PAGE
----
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MedTech

Apps, gadgets, and other innovations that are advancing health and health science.

1 / Zzzz's for Athletes

diagnostic

Athletes perform better, have fewer injuries, and fewer colds if they get more rest. Now Johns Hopkins clinicians are helping interpret sleep data for Under Armour’s UA Record— a health and fitness app that pairs with the UA Band, a phone, or other tracker to record nocturnal habits. Hopkins researchers have already provided the fitness company with algorithms for detecting specific kinds of sleep disturbances, and strategies to manage them.

man sleeping
Alice Yu Deng

2 / Muscle Memory

anatomy

Athletes perform better, have fewer injuries, and fewer colds if they get more rest. Now Johns Hopkins clinicians are helping interpret sleep data for Under Armour’s UA Record— a health and fitness app that pairs with the UA Band, a phone, or other tracker to record nocturnal habits. Hopkins researchers have already provided the fitness company with algorithms for detecting specific kinds of sleep disturbances, and strategies to manage them.

leg muscle anatomy

3 / Cool Heads Prevail

emergency medicine

Reducing a patient’s body temperature during trauma helps protect the brain from damage, as this chilling effectively puts the organ into hibernation mode. With this in mind, CoolStat pumps warm, dry air in through a patient’s nose and out of his or her mouth, essentially “tricking” the body into cooling itself. The process induces mild hypothermia and cerebral cooling, and has several clinical benefits, including improving survival rates of heart attack and stroke victims. The device, based on the discoveries of a Johns Hopkins cardiologist and set for clinical trials, requires no active cooling systems or chemicals.

man breathing in the cold air
Brillianteye, Getty Images

4 / Infection Protection

infection control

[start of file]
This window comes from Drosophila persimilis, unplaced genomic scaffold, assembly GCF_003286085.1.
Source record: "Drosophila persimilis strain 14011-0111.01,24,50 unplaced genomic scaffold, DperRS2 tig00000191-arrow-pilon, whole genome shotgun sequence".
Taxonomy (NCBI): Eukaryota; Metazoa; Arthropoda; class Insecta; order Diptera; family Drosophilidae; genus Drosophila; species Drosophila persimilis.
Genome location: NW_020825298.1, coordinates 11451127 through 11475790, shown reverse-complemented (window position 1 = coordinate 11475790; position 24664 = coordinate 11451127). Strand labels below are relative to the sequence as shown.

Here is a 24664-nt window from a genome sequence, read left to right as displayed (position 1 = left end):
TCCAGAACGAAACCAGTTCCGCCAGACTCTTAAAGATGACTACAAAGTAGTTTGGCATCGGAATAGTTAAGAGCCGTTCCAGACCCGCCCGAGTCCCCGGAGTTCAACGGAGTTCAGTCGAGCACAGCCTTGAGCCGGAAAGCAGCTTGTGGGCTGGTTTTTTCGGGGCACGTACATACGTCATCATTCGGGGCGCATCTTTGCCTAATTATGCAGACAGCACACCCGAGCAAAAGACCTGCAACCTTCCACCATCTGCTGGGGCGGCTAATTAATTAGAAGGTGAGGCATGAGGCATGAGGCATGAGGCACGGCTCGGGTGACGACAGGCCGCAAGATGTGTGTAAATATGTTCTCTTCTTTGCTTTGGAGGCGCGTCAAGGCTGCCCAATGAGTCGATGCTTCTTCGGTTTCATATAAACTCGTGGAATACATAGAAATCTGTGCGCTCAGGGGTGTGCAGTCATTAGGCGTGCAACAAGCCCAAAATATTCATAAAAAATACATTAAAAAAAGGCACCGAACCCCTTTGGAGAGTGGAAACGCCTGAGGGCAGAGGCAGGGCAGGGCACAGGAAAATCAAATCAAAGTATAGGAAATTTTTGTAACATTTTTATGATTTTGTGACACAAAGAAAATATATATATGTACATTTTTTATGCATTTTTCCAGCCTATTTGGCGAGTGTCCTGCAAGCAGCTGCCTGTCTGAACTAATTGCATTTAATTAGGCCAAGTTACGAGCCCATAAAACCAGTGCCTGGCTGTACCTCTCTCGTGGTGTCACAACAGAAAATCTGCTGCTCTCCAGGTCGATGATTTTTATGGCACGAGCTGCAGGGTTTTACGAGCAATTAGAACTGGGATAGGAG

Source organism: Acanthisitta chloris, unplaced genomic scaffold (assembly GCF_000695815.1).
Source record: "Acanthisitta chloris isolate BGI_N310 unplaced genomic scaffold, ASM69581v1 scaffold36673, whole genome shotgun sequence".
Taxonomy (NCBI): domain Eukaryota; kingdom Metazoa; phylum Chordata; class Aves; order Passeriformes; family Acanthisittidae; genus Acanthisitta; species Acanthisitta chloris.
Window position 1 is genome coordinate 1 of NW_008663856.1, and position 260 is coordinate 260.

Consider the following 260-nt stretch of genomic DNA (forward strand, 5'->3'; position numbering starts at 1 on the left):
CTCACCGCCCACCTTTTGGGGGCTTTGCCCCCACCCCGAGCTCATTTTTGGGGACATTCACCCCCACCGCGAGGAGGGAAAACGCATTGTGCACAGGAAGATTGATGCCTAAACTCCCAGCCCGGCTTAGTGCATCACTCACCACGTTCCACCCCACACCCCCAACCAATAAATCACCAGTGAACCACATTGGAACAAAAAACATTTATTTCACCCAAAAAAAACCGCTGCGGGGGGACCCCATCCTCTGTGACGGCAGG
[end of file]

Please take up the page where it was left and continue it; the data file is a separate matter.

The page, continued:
One to 2 percent of people who undergo hip and knee replacements end up with surgery-related bacterial infections. Worst-case scenario: The infection lasts for months and the patient requires a new prosthesis. Johns Hopkins researchers have designed a thin, biodegradable nanofiber coating for metal hip and knee implants that can release multiple antibiotics to diminish the chance of such infections.

5 / Watch Out!

injury prevention

Tractors, cranes, and other large construction vehicles present substantial injury risk on job sites. A team of Johns Hopkins engineers has designed a prototype system that uses wireless beacons embedded in a hard hat to erase these blind spots. The beacon emits an electrical signal with a unique ID, like a lighthouse hailing its location to a passing ship. A sensor attached to construction equipment receives the signal. When workers get dangerously close to the sensor-equipped vehicle, an alarm can sound and disable the machine’s operation.

construction workers
Mark Allen Miller

6 / Heart Warning

cardiology

A new handheld device called Indicor noninvasively detects elevated filling pressure in the heart, an early warning sign of heart failure. Created by a Johns Hopkins cardiologist, Indicor records a pulse signal from an index finger as a patient blows into a small tube. The resulting output—the pressure in the left ventricle when it is filled with blood—is displayed on an iPad screen and can be transmitted wirelessly to doctors’ offices.

Indicor

7 / Crowd Sourcing

epidemiology

For patients suffering from rare forms of liver disease, finding other people with the same illness can be tough. Doctors studying these illnesses also have trouble identifying patients for their research. Liver Space, a new Facebook application dreamed up by a Johns Hopkins pediatric gastroenterologist, seeks to address these problems by linking both groups through the social networking site. A mobile version of the app is now available.

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Alice Yu Deng

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